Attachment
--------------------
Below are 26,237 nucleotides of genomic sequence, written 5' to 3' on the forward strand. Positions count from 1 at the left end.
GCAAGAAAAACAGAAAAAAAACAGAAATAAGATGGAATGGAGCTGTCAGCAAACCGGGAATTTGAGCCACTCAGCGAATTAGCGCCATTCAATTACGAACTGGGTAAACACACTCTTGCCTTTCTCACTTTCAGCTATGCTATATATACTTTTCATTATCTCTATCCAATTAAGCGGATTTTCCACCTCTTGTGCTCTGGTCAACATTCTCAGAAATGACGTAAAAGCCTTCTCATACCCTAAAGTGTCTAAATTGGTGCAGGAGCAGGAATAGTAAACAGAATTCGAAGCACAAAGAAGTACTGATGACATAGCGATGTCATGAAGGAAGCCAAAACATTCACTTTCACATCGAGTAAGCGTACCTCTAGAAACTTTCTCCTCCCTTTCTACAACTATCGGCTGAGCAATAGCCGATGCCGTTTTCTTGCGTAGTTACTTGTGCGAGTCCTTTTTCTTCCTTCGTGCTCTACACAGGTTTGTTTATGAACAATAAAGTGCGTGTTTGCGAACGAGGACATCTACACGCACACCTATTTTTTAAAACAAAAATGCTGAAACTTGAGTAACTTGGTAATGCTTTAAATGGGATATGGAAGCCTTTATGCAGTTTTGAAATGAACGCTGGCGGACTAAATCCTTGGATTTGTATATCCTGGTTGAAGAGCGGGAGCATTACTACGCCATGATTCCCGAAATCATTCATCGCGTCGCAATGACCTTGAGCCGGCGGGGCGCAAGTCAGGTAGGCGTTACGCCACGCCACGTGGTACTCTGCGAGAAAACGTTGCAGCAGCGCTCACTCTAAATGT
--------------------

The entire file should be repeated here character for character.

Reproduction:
Below are 26,237 nucleotides of genomic sequence, written 5' to 3' on the forward strand. Positions count from 1 at the left end.
GCAAGAAAAACAGAAAAAAAACAGAAATAAGATGGAATGGAGCTGTCAGCAAACCGGGAATTTGAGCCACTCAGCGAATTAGCGCCATTCAATTACGAACTGGGTAAACACACTCTTGCCTTTCTCACTTTCAGCTATGCTATATATACTTTTCATTATCTCTATCCAATTAAGCGGATTTTCCACCTCTTGTGCTCTGGTCAACATTCTCAGAAATGACGTAAAAGCCTTCTCATACCCTAAAGTGTCTAAATTGGTGCAGGAGCAGGAATAGTAAACAGAATTCGAAGCACAAAGAAGTACTGATGACATAGCGATGTCATGAAGGAAGCCAAAACATTCACTTTCACATCGAGTAAGCGTACCTCTAGAAACTTTCTCCTCCCTTTCTACAACTATCGGCTGAGCAATAGCCGATGCCGTTTTCTTGCGTAGTTACTTGTGCGAGTCCTTTTTCTTCCTTCGTGCTCTACACAGGTTTGTTTATGAACAATAAAGTGCGTGTTTGCGAACGAGGACATCTACACGCACACCTATTTTTTAAAACAAAAATGCTGAAACTTGAGTAACTTGGTAATGCTTTAAATGGGATATGGAAGCCTTTATGCAGTTTTGAAATGAACGCTGGCGGACTAAATCCTTGGATTTGTATATCCTGGTTGAAGAGCGGGAGCATTACTACGCCATGATTCCCGAAATCATTCATCGCGTCGCAATGACCTTGAGCCGGCGGGGCGCAAGTCAGGTAGGCGTTACGCCACGCCACGTGGTACTCTGCGAGAAAACGTTGCAGCAGCGCTCACTCTAAATGT